New Zealand changed irrevocably after the 2011 Canterbury earthquakes, and this has been emphasized after the more recent Kaikoura quakes.
So too did the insurance industry.
In the months that followed, just about every residential insurer in the country rolled out sum insured cover as a substitute for full replacement policies.
What does that mean?
Well, under the old system, insurers would repair damage to the policyholder’s property and, in extreme cases, rebuild the house entirely – regardless of the cost involved. In contrast, sum insured cover requires the homeowner to specify an insurance value of their property that covers the cost of rebuilding their home.
On paper, these two types of cover might appear to be quite similar, but there are some very important differences that I think all policyholders should understand. I’m a firm believer that having at least a basic grasp of how the sum insured model functions is critical for safeguarding your assets in the event that something happens to your home.
How does sum insured cover actually work?
As touched on, sum insured cover involves you, the homeowner, providing your insurer with an estimate of how much it would cost to build your home from scratch. If something were to happen to your home, the sum insured value is the maximum amount that your insurer would pay out.
The advantage of this model is that it provides both the insurers and yourself with far greater certainty around what you are insured for. For example, if a disaster were to occur (and we’re keeping all our fingers and toes crossed that it doesn’t), insurers would be better able to predict their liabilities, which in turn would limit the negative fallout on many aspects of the wider economy.
However, I have to say that sum insured cover is not without its flaws. Accurately calculating your home’s sum insured value is a pretty big responsibility, and is far more complicated than simply knowing your property’s market value due to myriad ‘surprise’ expenses that can impact the overall cost of a total rebuild. Demolition, removal of debris and complying with new building codes are all examples of things that many people overlook when calculating the sum insured value of their home.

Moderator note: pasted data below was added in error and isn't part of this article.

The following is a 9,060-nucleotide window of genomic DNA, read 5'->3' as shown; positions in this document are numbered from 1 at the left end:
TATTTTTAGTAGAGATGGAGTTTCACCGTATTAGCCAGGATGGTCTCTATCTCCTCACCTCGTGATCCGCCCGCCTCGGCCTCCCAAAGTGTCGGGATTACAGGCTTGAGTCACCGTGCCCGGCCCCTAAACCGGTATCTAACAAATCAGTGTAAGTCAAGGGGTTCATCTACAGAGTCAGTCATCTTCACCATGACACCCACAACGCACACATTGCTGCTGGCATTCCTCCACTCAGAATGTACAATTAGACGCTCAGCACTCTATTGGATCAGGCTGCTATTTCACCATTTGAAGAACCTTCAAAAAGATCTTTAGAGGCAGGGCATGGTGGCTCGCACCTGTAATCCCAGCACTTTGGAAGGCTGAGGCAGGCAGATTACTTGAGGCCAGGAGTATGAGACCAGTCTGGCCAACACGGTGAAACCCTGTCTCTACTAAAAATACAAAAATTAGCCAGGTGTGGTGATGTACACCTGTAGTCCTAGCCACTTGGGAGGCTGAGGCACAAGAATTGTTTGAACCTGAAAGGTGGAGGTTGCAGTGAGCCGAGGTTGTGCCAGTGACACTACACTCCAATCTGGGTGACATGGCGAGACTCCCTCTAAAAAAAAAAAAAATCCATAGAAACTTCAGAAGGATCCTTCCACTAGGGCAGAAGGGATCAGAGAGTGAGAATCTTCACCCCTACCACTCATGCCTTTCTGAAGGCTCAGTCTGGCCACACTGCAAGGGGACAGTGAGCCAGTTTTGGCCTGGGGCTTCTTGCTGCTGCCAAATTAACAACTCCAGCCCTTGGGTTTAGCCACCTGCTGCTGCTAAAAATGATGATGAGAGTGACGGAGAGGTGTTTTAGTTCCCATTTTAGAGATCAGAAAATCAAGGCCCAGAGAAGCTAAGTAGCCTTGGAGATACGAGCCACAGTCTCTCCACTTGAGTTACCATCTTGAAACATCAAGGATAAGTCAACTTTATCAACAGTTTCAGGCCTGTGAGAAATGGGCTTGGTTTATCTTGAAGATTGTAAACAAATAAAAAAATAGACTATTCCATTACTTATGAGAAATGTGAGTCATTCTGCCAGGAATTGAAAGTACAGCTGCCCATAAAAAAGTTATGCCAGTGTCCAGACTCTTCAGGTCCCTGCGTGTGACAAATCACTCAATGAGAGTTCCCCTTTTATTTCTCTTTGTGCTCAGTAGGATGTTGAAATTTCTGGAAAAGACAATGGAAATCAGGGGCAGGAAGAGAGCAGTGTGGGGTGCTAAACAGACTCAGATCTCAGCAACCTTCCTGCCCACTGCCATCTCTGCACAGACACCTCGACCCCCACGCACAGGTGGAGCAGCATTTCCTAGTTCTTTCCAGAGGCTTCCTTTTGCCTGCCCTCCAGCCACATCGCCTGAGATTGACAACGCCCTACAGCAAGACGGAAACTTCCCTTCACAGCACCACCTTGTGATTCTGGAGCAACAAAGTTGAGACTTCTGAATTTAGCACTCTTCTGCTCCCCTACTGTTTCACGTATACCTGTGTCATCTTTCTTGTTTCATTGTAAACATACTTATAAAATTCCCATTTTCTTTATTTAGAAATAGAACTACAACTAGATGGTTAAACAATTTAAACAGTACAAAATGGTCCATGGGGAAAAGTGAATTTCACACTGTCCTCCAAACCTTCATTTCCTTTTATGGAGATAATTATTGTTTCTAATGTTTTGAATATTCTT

With this in mind, perhaps it isn’t too surprising that so many New Zealanders fail to take out sufficient insurance on their homes.
How many people are underinsured?
Despite the importance of having an accurate sum insured value on your home, the vast majority of Kiwis are getting it wrong. In fact, as many as 85 percent of homes are underinsured by an average of 28 percent, according to a report from the New Zealand Treasury.
The Treasury simulated a 7.5 magnitude earthquake on the Wellington Fault and determined that several thousand households would face an average shortfall of around $40,000.
What would you do if you found yourself in this situation?
Sure, you probably wouldn’t be destitute, but it would undeniably have a major effect on your finances and lifestyle for years to come. You might make up the deficit using your savings, you could choose to borrow more money from the bank, or you may opt to rebuild a smaller, less expensive home. Regardless of the outcome, you are always in a weaker position if you have to make a major claim on an underinsured home.
Why are so many people underinsured?
I think there a few underlying factors behind New Zealand’s widespread underinsurance.
As I mentioned above, it’s a complicated and time-consuming process for homeowners to do their own valuation. The cost of rebuild Insurance Valuations and Quantity Survey reports is often an unattractive option for many homeowners. In addition, I think the biggest contributor here is simply a lack of awareness of the importance of an accurate and adequate sum insured value.
Trying to work out whether or not you’re fully insured is the last thing you want to do in the wake of a natural disaster or other major event.
Contact us for a discussion on the best method for you to determine your sum insured. This will better protect your family, secure your assets and provide you with greater peace of mind.
Latest posts by Richard Penberthy (see all)
- 85% of homes are underinsured. Is yours one of them? - 18 July, 2017